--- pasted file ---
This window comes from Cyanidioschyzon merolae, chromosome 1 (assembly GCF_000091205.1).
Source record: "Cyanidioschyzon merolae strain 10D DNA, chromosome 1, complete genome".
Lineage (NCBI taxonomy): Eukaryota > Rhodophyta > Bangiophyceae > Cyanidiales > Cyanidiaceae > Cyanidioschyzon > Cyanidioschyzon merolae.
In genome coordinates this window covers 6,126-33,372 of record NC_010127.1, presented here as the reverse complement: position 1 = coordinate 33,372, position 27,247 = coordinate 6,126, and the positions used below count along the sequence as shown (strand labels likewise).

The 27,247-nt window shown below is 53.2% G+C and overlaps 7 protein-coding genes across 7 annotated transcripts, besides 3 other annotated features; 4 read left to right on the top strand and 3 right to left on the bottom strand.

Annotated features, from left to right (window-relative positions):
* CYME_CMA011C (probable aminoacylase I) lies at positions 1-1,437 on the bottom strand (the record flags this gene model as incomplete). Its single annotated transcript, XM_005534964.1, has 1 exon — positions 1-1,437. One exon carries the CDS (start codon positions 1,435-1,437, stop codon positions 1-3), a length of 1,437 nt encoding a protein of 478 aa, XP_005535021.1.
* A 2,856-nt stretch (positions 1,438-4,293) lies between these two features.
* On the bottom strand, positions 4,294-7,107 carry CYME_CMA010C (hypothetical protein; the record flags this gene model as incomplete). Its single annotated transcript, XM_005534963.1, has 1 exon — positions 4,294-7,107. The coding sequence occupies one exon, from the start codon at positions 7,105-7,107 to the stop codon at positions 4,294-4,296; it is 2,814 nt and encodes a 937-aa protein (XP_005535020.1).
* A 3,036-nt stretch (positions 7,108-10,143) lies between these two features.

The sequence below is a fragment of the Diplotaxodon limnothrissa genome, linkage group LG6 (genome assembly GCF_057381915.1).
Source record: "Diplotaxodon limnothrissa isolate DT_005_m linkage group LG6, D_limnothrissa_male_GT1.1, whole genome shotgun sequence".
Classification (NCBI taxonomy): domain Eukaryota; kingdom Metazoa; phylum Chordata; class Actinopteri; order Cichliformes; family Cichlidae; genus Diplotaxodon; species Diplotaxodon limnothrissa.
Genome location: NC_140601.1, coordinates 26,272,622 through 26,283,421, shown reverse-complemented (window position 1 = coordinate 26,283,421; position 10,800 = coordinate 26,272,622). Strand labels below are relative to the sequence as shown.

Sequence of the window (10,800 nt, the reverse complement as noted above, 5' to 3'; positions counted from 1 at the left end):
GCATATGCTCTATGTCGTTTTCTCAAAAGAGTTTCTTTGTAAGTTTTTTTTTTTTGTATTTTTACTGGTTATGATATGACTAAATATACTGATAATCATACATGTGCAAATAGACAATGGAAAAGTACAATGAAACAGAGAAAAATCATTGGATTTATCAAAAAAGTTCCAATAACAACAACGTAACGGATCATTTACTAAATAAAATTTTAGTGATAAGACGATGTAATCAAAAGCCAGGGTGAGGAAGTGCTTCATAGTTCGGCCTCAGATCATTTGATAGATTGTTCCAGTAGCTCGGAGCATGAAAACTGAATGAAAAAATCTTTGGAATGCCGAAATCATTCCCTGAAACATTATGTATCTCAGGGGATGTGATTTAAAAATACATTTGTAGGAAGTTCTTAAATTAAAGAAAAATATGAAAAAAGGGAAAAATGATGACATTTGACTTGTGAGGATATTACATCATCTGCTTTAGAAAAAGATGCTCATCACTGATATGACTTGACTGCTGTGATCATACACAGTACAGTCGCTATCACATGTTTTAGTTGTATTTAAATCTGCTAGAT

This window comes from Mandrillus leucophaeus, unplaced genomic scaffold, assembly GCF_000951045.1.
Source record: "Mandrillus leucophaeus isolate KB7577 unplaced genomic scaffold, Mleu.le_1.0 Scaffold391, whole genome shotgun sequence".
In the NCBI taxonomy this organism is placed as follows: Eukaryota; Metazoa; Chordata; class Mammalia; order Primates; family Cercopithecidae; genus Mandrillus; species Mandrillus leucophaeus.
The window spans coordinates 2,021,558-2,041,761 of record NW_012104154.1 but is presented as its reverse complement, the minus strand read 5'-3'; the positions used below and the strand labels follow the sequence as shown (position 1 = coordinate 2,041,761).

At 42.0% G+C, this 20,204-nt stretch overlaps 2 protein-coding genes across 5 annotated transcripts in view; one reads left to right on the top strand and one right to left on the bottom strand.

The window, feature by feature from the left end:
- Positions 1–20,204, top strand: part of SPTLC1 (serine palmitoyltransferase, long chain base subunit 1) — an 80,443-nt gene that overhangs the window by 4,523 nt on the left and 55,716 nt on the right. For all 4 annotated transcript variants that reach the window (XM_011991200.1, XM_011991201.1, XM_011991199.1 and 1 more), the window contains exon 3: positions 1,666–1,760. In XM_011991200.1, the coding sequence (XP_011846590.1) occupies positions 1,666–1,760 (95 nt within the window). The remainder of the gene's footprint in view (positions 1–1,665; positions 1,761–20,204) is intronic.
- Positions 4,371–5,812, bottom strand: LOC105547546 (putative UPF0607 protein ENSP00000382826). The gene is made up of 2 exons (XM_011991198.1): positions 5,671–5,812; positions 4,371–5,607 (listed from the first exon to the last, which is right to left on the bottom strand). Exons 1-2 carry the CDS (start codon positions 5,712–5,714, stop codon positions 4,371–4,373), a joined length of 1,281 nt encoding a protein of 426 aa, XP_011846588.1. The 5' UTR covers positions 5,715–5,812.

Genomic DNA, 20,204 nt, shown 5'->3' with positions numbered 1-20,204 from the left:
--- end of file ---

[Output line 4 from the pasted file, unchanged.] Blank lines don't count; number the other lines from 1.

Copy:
In genome coordinates this window covers 6,126-33,372 of record NC_010127.1, presented here as the reverse complement: position 1 = coordinate 33,372, position 27,247 = coordinate 6,126, and the positions used below count along the sequence as shown (strand labels likewise).